And the thing about Roe that's so interesting is that, or, if I may make the comparison, when Brown v. Board of Education was decided, I think it was understood as an incredible affirmation of the humanity and civil rights of African Americans.

BILL MOYERS: Desegregating the public schools.

LYNN PALTROW: Desegregating the public schools, rejecting separate and unequal. But the truth was, it really didn't desegregate the schools even until today. Roe v. Wade, which was won, the whole idea of women's equality under the Constitution was in its infancy. There had been almost no decisions in 1973 recognizing discrimination against women as prohibited by the Constitution.

Roe v. Wade comes down, and it's not understood as an affirmation of women's personhood, that we don't lose our human rights when we become pregnant. But almost overnight, the public health situation dramatically improved, not only because women had access to legal abortion, but they didn't have to carry to term pregnancies when they weren't healthy. And so it was a dramatic change in the practicality. But what we're still very much fighting is an understanding and a respect for the fact that women, whatever their decisions are during pregnancy, remain full persons under the law.

BILL MOYERS: “Time Magazine” recently looked at Roe versus Wade and concluded, "Getting an abortion in America is in some places, harder today than at any point since it became a constitutionally-protected right 40 years ago..." Does that jive with your experience?

JESSICA GONZÁLEZ-ROJAS: Absolutely. We’ve seen these type of restrictions that are being put in place, and to very clearly and blatantly be an effort to prevent abortions from happening. And what's happening is that women's healthcare is suffering. Their decision making is being threatened. They're losing dignity and self-determination. So this creates many barriers for our women to be healthy and make choices that they want for their families.

BILL MOYERS: And your experience is it harder today than it was 20 years ago, 30 years ago?

LYNN PALTROW: I think something like more than 90 percent of all counties don't have abortion providers. I want to point out that most probably that many counties also don't have birthing centers, where women can go and have an alternative to an over-medicalized birth.

JESSICA GONZÁLEZ-ROJAS: So when you're targeting clinics that provide abortion care, those clinics are also providing prenatal care, they're providing cervical cancer screenings, they're providing breast screenings, and sexuality education.

So when you're targeting those clinics, and those clinics have to shut down, you're also depriving a whole community from basic, basic health services that are critical.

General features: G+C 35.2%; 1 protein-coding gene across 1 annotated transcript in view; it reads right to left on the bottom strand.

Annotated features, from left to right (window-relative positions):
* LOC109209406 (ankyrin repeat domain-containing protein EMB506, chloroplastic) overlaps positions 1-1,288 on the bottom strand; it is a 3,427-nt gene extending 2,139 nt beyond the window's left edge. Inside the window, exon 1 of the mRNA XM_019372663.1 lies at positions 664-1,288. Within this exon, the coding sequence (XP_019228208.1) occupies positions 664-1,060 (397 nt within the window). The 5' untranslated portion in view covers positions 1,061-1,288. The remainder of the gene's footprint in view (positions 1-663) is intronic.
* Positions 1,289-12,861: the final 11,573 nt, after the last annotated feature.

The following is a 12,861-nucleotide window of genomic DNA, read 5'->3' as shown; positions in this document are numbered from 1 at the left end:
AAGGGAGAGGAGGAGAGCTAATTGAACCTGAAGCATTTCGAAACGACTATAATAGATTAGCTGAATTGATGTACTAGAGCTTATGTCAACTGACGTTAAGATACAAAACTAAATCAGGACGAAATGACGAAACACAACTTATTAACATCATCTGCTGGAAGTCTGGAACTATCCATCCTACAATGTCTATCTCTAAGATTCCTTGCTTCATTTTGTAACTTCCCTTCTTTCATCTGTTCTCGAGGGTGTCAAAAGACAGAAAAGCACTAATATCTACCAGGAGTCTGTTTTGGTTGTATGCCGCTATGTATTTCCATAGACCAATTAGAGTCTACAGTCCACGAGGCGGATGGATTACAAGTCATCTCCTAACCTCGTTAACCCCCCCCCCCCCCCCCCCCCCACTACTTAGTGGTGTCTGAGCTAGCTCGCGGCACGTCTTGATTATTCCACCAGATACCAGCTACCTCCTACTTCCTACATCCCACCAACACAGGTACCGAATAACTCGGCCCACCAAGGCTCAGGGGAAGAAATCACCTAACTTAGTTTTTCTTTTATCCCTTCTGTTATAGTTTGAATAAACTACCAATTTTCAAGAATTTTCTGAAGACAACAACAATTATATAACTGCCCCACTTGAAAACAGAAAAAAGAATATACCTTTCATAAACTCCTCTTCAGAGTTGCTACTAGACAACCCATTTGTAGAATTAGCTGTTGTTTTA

BILL MOYERS: I wanted to ask you, you talked about this, about economic issues involved in these decisions. How much of this is an issue of class? I ask because the late Congressman Henry Hyde from Illinois, who sponsored the Hyde Amendment way back in 1976, that prevents Medicaid from funding abortion care, he said this, quote, "I certainly would like to prevent, if I could legally, anybody having an abortion. A rich woman, a middle-class woman, or a poor woman. Unfortunately, the only vehicle available is the Medicaid bill." Which means that poor women have been affected by the crusade against abortion. How do you see this playing out in your work?

JESSICA GONZÁLEZ-ROJAS: I think of Rosa Jiménez, who was a 27-year-old college student. She had a five-year-old daughter. She was getting a nursing degree. She really wanted to, you know, succeed in this country. And she faced an unintended pregnancy.

And because she was low income, because she was a recipient of Medicaid, she was denied access to an abortion because of the Henry Hyde. And she sought a back-alley abortion and died as a consequence. So this has real implications. She was the first known victim of the Hyde Amendment. And I'm sure these stories happen many times over. And women are just disproportionately impacted. Particularly, again, those at that margins and who are most vulnerable.

BILL MOYERS: You remind me of some statistics I saw the other day, from the Guttmacher Institute. It reports that among poor women, the rate of unintended pregnancy is five times higher than for higher income women. And four in ten women who have abortions are poor. What do you make of that from your own work?

JESSICA GONZÁLEZ-ROJAS: That, you know, because women don't have access to some of the basic healthcare to prevent pregnancy, so the fact that contraception is often out of reach. For Latinas, for example, 97 percent of sexually-experienced Latinas have used a form of contraception, but consistent use has been a problem.

So that's when they fall under an unintended pregnancy situation. And they're often scrambling to get abortion care. Often money, borrowing money from friends or trying other avenues. So where some of them are able and successful to get the abortions, there's also so many unintended pregnancies that go term because of these policies.